Psychedelica of the Black Butterfly Review – Float Like a Butterfly (Vita)
Stop me if you’ve heard this one. A girl wakes up in a strange place with no recollection of where she is, how she got there, or who she is. Five good looking guys happen to be there too, and they can’t escape. Only by working together can they find a means to leave and regain their memories. I should also mention that all of them are on the cusp of death in the real world, so this mansion with the weird butterflies is a purgatory of sorts.
Sounds a lot like Bad Apple Wars, doesn’t it? I thought so as well. I even rolled my eyes. Geez, Otomate, you can’t be original, can you?
It turns out, that’s where the similarities end. Psychedelica of the Black Butterfly is unpredictable, no matter which winding path you choose. It’s heartbreaking and heartwarming at the same time. Most importantly, it’s impossible to get the whole story by only completing one or two endings. In fact, after viewing half of the visual scenes (and consequently unlocking the “You Only Know the Half of It” trophy), you still don’t know every piece of this puzzle. The trophy title is apropos, to say the least.
This is a Story of a Girl…
The player character may not remember her name, as neither does anyone else, but this strange mansion has a guest wing with six rooms with name placards on each door. Each chooses a name and a room, and thus the protagonist picks one of the strangest names I’ve encountered in an otome: Beniyuri.
Beniyuri and friends each have a cell phone with them that sends them messages from the Master of the Manor. The only way out of the mansion is to complete a magical kaleidoscope. The only way to do that is to collect kaleidoscope shards. Those who are unable to move on to the afterlife and succumb to the despair of the mansion become hideous goat-like beasts, and they have the shards. It’s up to this bunch to risk their lives in hunting these monsters down to obtain the shards. They have no idea what the kaleidoscope does or why the Master wants it, but if it means they can get their memories back and return to life, they’ll kill every single one of these goat people.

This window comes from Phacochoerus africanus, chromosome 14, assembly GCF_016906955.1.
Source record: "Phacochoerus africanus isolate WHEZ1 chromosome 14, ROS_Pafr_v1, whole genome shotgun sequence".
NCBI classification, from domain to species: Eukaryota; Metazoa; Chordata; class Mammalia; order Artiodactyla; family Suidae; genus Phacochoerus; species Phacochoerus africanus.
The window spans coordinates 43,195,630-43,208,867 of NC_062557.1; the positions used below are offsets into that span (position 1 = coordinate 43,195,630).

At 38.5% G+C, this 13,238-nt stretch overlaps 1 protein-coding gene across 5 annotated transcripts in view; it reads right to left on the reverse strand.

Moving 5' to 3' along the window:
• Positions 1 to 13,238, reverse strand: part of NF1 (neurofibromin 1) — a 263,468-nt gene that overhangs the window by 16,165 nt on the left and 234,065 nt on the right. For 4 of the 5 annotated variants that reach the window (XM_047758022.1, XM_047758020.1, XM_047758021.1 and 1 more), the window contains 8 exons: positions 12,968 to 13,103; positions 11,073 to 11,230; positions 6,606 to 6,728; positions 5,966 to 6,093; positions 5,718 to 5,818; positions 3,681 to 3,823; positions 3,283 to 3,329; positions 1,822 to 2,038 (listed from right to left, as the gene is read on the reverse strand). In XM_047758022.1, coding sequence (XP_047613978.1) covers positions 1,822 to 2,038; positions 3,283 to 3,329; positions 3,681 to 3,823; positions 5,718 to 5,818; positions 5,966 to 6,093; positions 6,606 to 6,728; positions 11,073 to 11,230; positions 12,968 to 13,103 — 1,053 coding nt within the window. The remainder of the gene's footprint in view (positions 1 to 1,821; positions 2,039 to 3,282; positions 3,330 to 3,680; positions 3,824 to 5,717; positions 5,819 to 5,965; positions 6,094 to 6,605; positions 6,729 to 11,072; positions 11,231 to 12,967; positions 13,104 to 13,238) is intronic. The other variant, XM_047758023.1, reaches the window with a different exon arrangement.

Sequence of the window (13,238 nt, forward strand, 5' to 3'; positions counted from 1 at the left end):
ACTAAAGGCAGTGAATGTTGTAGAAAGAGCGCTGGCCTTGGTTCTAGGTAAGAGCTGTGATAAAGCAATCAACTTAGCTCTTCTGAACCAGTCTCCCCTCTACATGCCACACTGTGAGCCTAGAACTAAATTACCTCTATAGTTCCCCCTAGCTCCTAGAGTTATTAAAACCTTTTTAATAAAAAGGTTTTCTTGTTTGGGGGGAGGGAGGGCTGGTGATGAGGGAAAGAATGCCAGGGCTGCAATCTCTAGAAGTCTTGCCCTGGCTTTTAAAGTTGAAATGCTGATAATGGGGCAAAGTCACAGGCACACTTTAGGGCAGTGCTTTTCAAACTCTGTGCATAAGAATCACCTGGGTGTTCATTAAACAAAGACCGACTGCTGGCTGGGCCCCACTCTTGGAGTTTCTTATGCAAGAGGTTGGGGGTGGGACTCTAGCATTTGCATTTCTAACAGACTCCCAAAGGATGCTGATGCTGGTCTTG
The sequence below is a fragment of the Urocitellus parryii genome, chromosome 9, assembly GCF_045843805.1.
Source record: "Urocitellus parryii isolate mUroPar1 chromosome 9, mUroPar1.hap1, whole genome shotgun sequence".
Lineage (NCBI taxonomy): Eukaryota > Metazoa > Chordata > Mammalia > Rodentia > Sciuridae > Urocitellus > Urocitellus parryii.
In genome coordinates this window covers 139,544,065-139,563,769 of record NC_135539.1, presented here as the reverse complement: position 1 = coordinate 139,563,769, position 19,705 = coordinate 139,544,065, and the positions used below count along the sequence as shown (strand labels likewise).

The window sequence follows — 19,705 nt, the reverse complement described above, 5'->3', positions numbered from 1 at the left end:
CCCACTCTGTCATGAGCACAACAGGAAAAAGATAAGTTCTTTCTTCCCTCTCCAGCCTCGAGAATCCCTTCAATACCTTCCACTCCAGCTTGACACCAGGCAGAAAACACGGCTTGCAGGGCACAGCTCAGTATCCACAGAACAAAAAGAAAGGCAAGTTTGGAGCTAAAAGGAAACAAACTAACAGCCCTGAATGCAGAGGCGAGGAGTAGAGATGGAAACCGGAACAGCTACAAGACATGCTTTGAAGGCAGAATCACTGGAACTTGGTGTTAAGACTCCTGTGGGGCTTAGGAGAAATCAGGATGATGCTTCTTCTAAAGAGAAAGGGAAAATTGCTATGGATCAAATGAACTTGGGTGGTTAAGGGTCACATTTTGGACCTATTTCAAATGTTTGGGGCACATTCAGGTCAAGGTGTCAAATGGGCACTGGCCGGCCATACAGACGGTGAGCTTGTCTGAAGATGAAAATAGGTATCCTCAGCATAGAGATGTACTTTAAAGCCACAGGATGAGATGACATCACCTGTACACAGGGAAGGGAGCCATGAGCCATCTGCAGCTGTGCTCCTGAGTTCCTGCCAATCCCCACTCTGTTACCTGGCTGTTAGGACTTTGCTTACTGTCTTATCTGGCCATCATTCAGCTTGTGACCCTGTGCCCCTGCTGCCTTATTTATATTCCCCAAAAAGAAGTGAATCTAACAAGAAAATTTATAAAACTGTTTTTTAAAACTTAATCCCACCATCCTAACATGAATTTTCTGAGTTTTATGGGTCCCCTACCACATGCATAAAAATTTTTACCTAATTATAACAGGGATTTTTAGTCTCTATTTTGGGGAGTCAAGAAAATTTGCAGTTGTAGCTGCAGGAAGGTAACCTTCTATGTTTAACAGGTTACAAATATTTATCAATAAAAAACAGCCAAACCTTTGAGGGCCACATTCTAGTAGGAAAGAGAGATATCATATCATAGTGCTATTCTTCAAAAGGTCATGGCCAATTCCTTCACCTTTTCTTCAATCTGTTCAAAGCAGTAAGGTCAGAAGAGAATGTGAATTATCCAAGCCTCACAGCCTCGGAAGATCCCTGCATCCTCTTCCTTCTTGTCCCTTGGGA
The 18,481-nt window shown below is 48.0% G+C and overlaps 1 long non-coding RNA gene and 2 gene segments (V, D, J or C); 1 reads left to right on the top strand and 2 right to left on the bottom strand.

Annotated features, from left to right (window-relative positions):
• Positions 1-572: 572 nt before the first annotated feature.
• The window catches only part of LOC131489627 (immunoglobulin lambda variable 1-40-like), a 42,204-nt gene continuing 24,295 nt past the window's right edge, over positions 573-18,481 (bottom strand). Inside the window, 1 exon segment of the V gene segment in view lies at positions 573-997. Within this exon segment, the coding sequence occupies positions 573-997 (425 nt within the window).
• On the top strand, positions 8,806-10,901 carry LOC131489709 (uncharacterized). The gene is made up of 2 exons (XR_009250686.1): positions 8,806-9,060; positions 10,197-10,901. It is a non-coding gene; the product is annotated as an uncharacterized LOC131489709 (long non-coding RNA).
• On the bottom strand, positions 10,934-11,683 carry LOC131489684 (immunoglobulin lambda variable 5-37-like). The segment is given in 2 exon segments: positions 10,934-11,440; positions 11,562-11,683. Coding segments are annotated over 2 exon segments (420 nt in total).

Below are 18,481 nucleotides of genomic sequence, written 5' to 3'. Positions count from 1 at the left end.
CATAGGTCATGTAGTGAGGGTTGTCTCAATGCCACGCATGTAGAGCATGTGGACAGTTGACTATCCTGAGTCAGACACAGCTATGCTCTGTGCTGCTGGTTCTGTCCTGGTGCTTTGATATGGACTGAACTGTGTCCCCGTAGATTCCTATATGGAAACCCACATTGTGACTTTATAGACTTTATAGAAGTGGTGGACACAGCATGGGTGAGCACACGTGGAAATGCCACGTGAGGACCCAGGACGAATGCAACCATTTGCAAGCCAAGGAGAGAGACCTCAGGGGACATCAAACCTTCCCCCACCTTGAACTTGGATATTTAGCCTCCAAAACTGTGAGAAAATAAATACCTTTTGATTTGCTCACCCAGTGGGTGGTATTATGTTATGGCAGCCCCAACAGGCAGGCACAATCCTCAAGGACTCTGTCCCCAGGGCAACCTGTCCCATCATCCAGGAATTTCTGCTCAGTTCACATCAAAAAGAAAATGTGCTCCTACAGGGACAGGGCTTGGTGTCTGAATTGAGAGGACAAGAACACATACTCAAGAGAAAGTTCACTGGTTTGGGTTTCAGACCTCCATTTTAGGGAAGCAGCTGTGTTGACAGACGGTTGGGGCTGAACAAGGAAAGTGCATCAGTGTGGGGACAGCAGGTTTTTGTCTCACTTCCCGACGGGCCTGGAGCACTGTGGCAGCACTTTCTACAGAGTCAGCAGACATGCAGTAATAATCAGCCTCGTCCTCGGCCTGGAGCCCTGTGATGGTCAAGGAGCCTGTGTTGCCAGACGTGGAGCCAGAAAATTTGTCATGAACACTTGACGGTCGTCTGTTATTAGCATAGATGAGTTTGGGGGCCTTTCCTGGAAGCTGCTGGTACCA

How Many Ways Can This Story Go?
Of course, Beniyuri will make choices along the way that will steer the compatriots down a particular storyline and thus unique ending. Typically with otome visual novels, the player decides who they will spend the most time with, and then their interactions with that person will lead to either a good or a bad ending for that character. PBB utilizes this same mechanic, but it has its own twists.
In fact, it takes a while before the player can get to one unique ending with a particular character. Other than the Bad Ending, the easiest ending to unlock is the Best Ending. The Best Ending is not even one of romance. (I’m not saying there are no romantic endings, but I am saying they’re harder to obtain.) It’s easy to stop at the Best Ending, because it is the best ending. It’s right there in its name. However, the Best Ending barely scratches the surface. The Best Ending also unlocks other endings.